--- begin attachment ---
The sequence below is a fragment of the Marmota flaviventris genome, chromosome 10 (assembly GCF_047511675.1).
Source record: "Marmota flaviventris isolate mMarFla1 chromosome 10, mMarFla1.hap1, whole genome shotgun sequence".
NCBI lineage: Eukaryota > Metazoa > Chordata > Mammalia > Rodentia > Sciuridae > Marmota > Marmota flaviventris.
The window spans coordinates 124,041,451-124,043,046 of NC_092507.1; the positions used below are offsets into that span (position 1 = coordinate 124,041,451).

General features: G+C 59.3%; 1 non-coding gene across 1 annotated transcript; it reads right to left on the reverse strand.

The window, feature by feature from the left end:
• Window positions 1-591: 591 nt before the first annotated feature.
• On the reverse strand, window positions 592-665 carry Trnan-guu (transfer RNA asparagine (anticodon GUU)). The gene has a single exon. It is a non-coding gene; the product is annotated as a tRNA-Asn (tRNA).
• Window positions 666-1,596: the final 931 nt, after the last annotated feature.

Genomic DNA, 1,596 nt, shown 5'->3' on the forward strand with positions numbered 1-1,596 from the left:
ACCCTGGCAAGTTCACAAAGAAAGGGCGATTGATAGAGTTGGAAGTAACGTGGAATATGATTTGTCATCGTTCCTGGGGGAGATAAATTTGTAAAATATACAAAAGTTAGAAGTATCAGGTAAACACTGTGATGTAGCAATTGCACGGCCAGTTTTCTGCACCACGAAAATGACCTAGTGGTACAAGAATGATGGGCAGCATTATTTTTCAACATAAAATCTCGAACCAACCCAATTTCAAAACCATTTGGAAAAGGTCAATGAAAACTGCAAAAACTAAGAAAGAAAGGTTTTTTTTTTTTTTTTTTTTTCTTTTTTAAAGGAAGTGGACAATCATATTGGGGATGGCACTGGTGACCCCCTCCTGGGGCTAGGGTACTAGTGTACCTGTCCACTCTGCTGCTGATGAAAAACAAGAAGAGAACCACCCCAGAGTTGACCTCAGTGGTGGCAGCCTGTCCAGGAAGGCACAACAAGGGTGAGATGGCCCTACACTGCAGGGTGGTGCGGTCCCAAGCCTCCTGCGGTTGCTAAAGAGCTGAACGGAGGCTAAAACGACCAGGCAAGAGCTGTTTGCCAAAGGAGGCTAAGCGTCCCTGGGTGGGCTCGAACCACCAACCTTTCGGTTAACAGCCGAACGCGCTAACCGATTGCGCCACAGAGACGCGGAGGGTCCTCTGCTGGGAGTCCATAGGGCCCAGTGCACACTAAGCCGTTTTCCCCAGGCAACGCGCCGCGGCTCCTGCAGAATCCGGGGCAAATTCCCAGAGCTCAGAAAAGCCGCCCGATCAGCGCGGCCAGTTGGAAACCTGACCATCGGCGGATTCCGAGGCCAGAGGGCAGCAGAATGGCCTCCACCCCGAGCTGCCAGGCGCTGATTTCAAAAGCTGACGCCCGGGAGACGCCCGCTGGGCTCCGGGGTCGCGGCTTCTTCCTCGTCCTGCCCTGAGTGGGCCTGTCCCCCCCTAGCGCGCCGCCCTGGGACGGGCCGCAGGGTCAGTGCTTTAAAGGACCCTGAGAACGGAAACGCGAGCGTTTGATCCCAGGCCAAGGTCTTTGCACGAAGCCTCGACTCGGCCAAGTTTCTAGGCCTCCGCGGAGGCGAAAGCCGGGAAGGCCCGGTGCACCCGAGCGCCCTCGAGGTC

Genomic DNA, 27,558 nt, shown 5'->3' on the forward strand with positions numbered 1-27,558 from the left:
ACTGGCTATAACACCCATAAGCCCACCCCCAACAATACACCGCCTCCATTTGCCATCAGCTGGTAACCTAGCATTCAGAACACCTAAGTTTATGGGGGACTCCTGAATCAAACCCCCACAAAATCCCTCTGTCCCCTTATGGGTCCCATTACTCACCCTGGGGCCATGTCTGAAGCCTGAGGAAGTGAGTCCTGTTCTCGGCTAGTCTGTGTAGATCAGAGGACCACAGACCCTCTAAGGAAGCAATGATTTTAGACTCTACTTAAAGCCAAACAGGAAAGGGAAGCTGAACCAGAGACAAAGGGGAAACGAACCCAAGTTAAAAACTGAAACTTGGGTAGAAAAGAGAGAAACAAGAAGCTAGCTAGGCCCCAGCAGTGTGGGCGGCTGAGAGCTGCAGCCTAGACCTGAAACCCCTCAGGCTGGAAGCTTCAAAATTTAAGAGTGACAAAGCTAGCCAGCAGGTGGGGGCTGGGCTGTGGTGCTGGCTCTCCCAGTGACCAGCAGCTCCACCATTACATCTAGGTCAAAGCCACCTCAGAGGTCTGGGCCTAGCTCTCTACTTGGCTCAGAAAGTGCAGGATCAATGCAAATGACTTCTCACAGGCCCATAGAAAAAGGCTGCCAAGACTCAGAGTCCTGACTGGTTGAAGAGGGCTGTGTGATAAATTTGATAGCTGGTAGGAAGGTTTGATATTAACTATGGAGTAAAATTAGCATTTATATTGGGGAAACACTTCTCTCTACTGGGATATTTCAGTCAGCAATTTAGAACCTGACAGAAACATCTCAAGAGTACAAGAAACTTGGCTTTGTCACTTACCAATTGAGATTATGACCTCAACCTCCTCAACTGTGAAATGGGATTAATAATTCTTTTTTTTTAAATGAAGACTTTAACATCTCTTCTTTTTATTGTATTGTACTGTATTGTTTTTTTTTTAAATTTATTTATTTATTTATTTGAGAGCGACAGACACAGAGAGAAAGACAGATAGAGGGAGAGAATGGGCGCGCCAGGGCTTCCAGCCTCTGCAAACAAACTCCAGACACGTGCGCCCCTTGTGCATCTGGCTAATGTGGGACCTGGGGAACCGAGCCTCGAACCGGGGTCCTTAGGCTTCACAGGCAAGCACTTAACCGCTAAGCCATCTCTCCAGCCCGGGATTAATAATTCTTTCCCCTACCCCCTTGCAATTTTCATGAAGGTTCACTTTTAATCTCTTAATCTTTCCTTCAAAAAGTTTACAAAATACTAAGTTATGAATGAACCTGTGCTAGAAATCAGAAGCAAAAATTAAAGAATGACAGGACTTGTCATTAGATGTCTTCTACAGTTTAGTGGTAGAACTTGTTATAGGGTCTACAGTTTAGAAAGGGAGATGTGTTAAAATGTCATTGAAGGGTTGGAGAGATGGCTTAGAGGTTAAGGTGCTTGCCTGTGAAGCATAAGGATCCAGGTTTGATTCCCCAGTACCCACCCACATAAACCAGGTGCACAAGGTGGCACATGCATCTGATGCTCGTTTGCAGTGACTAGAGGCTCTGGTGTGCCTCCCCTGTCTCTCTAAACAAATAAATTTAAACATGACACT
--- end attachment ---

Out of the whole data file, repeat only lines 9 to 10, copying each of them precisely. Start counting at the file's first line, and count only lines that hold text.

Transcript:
• Window positions 666-1,596: the final 931 nt, after the last annotated feature.

Genomic DNA, 1,596 nt, shown 5'->3' on the forward strand with positions numbered 1-1,596 from the left: